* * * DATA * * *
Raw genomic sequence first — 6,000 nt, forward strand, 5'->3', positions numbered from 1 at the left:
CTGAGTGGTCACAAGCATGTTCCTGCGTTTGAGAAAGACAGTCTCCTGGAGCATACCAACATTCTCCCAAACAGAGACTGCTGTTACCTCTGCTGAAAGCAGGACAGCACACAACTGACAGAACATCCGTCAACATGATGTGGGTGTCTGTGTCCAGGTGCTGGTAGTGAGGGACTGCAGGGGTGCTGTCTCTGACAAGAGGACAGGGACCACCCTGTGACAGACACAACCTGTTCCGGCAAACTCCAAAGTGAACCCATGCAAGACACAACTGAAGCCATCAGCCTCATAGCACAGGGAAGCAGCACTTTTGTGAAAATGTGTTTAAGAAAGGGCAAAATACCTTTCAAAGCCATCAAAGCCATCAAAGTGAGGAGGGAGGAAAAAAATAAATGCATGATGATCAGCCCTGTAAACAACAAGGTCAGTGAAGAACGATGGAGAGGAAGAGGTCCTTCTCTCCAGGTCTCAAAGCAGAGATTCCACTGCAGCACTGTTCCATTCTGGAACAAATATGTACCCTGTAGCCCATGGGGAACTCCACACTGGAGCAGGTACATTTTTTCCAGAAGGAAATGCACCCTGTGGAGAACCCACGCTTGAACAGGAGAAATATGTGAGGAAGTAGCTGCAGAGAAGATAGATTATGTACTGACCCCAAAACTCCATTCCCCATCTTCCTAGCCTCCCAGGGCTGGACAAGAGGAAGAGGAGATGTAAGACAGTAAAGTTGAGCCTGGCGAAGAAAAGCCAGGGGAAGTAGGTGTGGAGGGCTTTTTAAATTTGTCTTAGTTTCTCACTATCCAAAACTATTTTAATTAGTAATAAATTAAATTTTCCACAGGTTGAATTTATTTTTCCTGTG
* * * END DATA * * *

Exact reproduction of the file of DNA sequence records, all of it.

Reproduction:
Raw genomic sequence first — 6,000 nt, forward strand, 5'->3', positions numbered from 1 at the left:
CTGAGTGGTCACAAGCATGTTCCTGCGTTTGAGAAAGACAGTCTCCTGGAGCATACCAACATTCTCCCAAACAGAGACTGCTGTTACCTCTGCTGAAAGCAGGACAGCACACAACTGACAGAACATCCGTCAACATGATGTGGGTGTCTGTGTCCAGGTGCTGGTAGTGAGGGACTGCAGGGGTGCTGTCTCTGACAAGAGGACAGGGACCACCCTGTGACAGACACAACCTGTTCCGGCAAACTCCAAAGTGAACCCATGCAAGACACAACTGAAGCCATCAGCCTCATAGCACAGGGAAGCAGCACTTTTGTGAAAATGTGTTTAAGAAAGGGCAAAATACCTTTCAAAGCCATCAAAGCCATCAAAGTGAGGAGGGAGGAAAAAAATAAATGCATGATGATCAGCCCTGTAAACAACAAGGTCAGTGAAGAACGATGGAGAGGAAGAGGTCCTTCTCTCCAGGTCTCAAAGCAGAGATTCCACTGCAGCACTGTTCCATTCTGGAACAAATATGTACCCTGTAGCCCATGGGGAACTCCACACTGGAGCAGGTACATTTTTTCCAGAAGGAAATGCACCCTGTGGAGAACCCACGCTTGAACAGGAGAAATATGTGAGGAAGTAGCTGCAGAGAAGATAGATTATGTACTGACCCCAAAACTCCATTCCCCATCTTCCTAGCCTCCCAGGGCTGGACAAGAGGAAGAGGAGATGTAAGACAGTAAAGTTGAGCCTGGCGAAGAAAAGCCAGGGGAAGTAGGTGTGGAGGGCTTTTTAAATTTGTCTTAGTTTCTCACTATCCAAAACTATTTTAATTAGTAATAAATTAAATTTTCCACAGGTTGAATTTATTTTTCCTGTG